I’m going to go out on a limb here. I’m going to assume that you, dear reader, are familiar with The Dirtbag Diaries. If not, then click on the link and go check it out for yourself. Created by Fitz Cahall and–as the legend goes–recorded in a closet in Seattle, The Dirtbag Diaries is a podcast for adventurers. Fitz covers the kinds of stories you’d want to hear over a campfire, the kinds of tales you hope to hear on a long road trip. He gathers up adventure into a 30-minute podcast, cinches it tight and delivers it to you in your ear. No campfire or road trip necessary.
I just came back from a long boat trip and I finally had a chance to catch up on podcasts. While motoring up the BC coast, my husband and I binge-listened to our favorites. El Avalanchisto, a recent episode from The Dirtbag Diaries, was played not once but three times. Just for good measure.
It’s a compelling story, and one that resonated with me for obvious reasons. Matt McKee decides to take a job forecasting avalanches for Minera Pimenton, a gold mine in the Chilean Andes. He thought it would be his dream job. Instead it turned into a nightmare: a den of avalanche paths, a mine full of workers who didn’t believe in avalanches and a country that looked for someone to blame if things went wrong.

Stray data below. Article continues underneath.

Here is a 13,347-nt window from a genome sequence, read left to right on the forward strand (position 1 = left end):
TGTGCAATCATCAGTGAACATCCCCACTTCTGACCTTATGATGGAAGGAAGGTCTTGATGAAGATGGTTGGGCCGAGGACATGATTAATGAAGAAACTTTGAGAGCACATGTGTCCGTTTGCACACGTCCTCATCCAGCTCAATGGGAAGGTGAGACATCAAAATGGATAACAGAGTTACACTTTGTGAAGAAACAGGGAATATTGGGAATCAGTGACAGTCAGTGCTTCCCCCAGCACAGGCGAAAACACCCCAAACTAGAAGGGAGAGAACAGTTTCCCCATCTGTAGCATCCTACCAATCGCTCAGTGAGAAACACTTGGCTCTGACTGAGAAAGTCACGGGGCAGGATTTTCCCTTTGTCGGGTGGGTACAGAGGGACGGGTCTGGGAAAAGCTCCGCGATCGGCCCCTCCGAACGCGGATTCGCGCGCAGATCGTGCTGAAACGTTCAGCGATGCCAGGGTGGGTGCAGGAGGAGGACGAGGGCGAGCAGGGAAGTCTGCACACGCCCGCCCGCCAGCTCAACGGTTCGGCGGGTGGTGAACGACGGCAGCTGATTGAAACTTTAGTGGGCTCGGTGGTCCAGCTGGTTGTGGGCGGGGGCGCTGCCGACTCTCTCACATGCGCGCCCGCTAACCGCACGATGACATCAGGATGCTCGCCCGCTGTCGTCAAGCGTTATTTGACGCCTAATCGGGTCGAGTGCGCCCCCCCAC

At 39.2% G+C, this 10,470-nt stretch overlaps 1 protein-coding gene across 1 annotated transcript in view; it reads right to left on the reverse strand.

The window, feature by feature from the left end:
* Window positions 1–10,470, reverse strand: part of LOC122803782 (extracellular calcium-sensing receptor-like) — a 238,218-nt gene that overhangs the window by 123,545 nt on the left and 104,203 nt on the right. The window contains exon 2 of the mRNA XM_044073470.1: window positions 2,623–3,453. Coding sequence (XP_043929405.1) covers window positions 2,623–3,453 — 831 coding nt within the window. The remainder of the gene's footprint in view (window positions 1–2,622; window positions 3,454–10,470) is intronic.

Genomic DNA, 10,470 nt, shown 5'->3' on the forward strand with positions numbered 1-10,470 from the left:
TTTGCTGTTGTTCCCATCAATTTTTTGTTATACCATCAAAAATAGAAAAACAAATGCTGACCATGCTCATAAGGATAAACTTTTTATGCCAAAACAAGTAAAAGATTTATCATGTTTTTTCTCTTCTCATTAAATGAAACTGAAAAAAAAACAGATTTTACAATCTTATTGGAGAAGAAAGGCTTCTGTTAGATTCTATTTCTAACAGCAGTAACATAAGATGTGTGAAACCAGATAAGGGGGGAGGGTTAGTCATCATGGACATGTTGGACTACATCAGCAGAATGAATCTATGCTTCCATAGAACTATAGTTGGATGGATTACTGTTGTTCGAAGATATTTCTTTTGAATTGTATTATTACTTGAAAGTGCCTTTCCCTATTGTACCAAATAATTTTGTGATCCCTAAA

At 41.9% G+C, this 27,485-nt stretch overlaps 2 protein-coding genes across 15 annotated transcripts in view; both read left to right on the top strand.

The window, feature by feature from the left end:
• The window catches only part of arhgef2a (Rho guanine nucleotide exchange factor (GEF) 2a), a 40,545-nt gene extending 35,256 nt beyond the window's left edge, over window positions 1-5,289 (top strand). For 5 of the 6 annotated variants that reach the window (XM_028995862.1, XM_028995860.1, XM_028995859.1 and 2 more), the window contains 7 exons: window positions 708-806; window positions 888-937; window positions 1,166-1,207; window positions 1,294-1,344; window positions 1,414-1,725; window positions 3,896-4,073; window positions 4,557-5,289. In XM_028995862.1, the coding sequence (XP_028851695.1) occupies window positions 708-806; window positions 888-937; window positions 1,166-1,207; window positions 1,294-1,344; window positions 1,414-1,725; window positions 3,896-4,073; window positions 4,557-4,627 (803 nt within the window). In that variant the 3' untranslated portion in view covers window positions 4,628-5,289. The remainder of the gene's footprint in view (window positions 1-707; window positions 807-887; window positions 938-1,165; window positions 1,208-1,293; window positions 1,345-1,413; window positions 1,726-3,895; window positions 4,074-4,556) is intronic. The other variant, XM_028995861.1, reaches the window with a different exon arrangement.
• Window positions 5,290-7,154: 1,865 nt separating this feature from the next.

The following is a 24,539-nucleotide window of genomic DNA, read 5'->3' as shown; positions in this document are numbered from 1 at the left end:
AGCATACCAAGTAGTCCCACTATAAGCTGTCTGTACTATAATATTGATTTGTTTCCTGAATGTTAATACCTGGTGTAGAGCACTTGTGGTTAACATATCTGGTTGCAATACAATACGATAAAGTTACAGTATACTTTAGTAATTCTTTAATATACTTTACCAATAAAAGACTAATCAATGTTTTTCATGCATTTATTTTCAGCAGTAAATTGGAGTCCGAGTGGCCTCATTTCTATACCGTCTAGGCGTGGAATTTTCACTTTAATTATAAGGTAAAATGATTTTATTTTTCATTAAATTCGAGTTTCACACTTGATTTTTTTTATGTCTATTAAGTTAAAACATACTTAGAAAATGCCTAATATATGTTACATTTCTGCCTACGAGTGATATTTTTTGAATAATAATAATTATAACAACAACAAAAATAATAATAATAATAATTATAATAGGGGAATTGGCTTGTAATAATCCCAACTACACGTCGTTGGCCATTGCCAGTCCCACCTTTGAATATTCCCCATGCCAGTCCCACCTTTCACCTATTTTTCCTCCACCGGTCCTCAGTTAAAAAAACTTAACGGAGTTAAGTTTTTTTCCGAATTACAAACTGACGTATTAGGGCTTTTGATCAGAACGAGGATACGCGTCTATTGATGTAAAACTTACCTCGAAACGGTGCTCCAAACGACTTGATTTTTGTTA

What made me want to listen to this one over and over again was not the human nightmare, but the natural one. The tale was a familiar one to me. Avalanche paths going bigger that ever seen before, snow falling nonstop and filling in the previous slides, and the feeling that the world above you just wants to bury you–I know what that feels like.